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Understanding Network Security: The Different Tools & Types of Protection

IR Team

Written by IR Team


Hybrid working has become a part of workplace culture for many organizations. Dealing with a distributed workforce, multiple layers of network applications, and an increasing number of IoT and mobile devices, means that network security solutions are a top priority for every business.

Computer networks are more vulnerable than ever to cyber threats, data breaches, malicious software and intrusion by unauthorized users.

Of course most businesses have some sort of network security solutions in place, but with an ever-increasing amount of network traffic, you need to know that your security tools are keeping you 100% protected.

In this blog, we'll investigate in detail the different types of fundamental measures an organization should take to safeguard incoming and outgoing traffic throughout their company network. We'll cover the various tools and different levels of protection an organization should implement to protect their network traffic.

Network Security

Image source: Externetworks

What is network security?

The term 'network security' is an all-encompassing, umbrella concept that describes different types of software and hardware solutions. It also refers to the processes or security rules and configurations relating to network use, secure network access, and overall threat protection within company networks.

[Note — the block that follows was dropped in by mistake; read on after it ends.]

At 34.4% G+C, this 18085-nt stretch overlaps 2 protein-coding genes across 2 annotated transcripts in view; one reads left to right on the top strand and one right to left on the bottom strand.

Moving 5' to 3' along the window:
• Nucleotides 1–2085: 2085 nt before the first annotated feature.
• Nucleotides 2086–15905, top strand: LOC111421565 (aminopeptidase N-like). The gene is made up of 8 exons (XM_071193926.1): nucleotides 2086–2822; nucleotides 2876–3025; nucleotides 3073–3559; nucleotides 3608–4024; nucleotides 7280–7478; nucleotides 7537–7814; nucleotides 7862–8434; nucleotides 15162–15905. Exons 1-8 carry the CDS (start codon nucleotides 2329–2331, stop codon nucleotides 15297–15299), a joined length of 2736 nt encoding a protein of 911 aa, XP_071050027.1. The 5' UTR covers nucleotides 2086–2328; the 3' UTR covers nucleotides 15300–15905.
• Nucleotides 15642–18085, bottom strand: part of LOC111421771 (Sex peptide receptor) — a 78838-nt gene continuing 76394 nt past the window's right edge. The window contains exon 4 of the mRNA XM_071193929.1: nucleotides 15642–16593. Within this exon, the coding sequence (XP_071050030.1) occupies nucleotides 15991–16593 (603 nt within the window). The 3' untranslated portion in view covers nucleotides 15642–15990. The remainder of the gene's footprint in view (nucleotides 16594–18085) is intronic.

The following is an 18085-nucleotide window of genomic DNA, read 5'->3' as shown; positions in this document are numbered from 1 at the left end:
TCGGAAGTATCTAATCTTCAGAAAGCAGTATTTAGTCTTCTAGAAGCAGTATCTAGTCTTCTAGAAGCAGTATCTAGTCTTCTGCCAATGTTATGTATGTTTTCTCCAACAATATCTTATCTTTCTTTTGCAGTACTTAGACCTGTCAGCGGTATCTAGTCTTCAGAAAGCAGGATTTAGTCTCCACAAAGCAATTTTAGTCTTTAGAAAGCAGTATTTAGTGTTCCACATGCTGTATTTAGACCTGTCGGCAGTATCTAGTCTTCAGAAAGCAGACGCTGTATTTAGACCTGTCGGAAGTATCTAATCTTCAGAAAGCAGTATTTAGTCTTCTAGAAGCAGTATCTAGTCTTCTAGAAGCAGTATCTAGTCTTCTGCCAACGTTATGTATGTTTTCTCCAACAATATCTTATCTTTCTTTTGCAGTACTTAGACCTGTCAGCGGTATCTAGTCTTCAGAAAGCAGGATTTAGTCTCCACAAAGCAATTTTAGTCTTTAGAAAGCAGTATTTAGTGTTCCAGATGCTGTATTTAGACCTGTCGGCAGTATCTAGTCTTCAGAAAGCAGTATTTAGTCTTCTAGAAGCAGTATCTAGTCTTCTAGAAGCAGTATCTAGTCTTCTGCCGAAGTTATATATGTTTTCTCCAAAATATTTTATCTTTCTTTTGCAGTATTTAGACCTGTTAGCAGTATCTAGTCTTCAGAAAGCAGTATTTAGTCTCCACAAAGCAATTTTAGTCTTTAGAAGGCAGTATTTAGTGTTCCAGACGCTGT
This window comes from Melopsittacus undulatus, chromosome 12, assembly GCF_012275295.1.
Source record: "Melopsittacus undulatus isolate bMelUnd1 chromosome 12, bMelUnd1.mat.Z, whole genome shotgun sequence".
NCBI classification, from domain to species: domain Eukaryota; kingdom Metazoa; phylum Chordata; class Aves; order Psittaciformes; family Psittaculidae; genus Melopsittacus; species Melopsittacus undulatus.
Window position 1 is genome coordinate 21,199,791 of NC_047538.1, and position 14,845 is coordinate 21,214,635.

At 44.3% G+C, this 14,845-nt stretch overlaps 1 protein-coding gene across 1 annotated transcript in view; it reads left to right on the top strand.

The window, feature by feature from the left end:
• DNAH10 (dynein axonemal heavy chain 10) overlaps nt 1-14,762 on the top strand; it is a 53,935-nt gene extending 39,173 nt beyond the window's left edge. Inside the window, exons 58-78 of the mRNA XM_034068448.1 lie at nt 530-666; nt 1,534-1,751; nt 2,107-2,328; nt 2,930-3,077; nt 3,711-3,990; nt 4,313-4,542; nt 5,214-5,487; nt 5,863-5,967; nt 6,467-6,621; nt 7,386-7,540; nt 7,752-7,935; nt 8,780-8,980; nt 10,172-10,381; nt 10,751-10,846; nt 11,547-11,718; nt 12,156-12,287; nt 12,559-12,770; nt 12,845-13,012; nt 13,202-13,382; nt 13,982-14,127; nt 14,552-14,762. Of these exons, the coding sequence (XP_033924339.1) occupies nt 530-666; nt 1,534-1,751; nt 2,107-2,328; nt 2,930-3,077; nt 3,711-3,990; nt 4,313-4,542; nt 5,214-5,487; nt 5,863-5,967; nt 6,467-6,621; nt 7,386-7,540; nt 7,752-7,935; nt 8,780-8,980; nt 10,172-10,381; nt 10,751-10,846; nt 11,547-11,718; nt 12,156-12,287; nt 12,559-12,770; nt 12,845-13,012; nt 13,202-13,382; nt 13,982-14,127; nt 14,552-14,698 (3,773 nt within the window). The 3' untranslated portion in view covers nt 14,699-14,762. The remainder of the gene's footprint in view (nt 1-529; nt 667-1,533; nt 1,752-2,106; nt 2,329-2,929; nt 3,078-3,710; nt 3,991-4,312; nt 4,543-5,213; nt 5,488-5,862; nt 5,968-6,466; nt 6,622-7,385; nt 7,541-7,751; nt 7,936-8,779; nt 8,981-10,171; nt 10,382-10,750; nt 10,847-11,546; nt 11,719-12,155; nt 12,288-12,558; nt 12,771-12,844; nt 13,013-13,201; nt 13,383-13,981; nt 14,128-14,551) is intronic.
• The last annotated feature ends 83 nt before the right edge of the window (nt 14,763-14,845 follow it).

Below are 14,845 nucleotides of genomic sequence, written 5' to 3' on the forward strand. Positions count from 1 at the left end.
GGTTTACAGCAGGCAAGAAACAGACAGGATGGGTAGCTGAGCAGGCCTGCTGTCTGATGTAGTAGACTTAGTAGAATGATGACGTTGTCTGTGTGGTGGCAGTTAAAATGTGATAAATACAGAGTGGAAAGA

Security teams need to consider a number of aspects. Implementing effective network security involves:

  • Network access control (the management of authorized users permitted to access corporate data and resources)

  • Virus, antivirus and malicious software

  • Protection against application layer attacks

  • A network's behavioral analytics

  • Endpoint security (protecting devices from intrusion and misuse)

  • Web security (protecting networks and computer systems from hardware and software theft or damage)

  • Wireless network security and Virtual Private Network (VPN) encryption

  • Email security (numerous threats such as scams, malware, suspicious links and phishing can be incorporated in an email)

  • Firewalls

We'll cover these in more detail later.

As well as external threats, organizations are also vulnerable to inside data breaches. In the financial sector for example, an estimated 60% of security threats come from employee negligence or deliberate malicious intention. These types of network security breaches are difficult to control, as the attackers generally have legitimate access control of sensitive data within the organization's network.

How does network security work?

Setting up an efficient and robust network security system always begins with visibility. Without being able to see everything inside your entire network, there's no way you can implement network security tools, or an intrusion prevention system.

Equally important, you need to identify all of your network assets so that you can track, log, and monitor who is accessing your network, what devices are being used, where they are connecting from and when.